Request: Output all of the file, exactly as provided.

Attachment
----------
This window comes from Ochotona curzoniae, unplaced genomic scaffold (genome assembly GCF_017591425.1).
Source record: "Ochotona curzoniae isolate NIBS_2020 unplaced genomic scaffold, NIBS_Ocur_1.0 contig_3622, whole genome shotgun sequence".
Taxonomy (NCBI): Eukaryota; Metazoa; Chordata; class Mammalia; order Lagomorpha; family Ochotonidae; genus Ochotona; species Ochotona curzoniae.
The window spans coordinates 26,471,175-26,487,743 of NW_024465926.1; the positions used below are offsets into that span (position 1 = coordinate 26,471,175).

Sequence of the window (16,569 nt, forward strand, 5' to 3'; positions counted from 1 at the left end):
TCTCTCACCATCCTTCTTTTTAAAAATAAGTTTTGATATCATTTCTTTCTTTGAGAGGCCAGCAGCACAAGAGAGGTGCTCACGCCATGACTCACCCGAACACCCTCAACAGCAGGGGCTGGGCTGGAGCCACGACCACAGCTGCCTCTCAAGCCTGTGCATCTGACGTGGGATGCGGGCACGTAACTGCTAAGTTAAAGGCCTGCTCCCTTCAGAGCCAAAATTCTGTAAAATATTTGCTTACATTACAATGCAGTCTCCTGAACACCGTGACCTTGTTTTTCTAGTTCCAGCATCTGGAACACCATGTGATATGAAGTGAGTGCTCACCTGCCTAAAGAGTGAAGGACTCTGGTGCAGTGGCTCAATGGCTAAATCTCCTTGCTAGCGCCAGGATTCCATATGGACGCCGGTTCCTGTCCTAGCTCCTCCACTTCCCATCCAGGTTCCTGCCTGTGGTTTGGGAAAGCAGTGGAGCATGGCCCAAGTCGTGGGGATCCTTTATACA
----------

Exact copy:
This window comes from Ochotona curzoniae, unplaced genomic scaffold (genome assembly GCF_017591425.1).
Source record: "Ochotona curzoniae isolate NIBS_2020 unplaced genomic scaffold, NIBS_Ocur_1.0 contig_3622, whole genome shotgun sequence".
Taxonomy (NCBI): Eukaryota; Metazoa; Chordata; class Mammalia; order Lagomorpha; family Ochotonidae; genus Ochotona; species Ochotona curzoniae.
The window spans coordinates 26,471,175-26,487,743 of NW_024465926.1; the positions used below are offsets into that span (position 1 = coordinate 26,471,175).

Sequence of the window (16,569 nt, forward strand, 5' to 3'; positions counted from 1 at the left end):
TCTCTCACCATCCTTCTTTTTAAAAATAAGTTTTGATATCATTTCTTTCTTTGAGAGGCCAGCAGCACAAGAGAGGTGCTCACGCCATGACTCACCCGAACACCCTCAACAGCAGGGGCTGGGCTGGAGCCACGACCACAGCTGCCTCTCAAGCCTGTGCATCTGACGTGGGATGCGGGCACGTAACTGCTAAGTTAAAGGCCTGCTCCCTTCAGAGCCAAAATTCTGTAAAATATTTGCTTACATTACAATGCAGTCTCCTGAACACCGTGACCTTGTTTTTCTAGTTCCAGCATCTGGAACACCATGTGATATGAAGTGAGTGCTCACCTGCCTAAAGAGTGAAGGACTCTGGTGCAGTGGCTCAATGGCTAAATCTCCTTGCTAGCGCCAGGATTCCATATGGACGCCGGTTCCTGTCCTAGCTCCTCCACTTCCCATCCAGGTTCCTGCCTGTGGTTTGGGAAAGCAGTGGAGCATGGCCCAAGTCGTGGGGATCCTTTATACA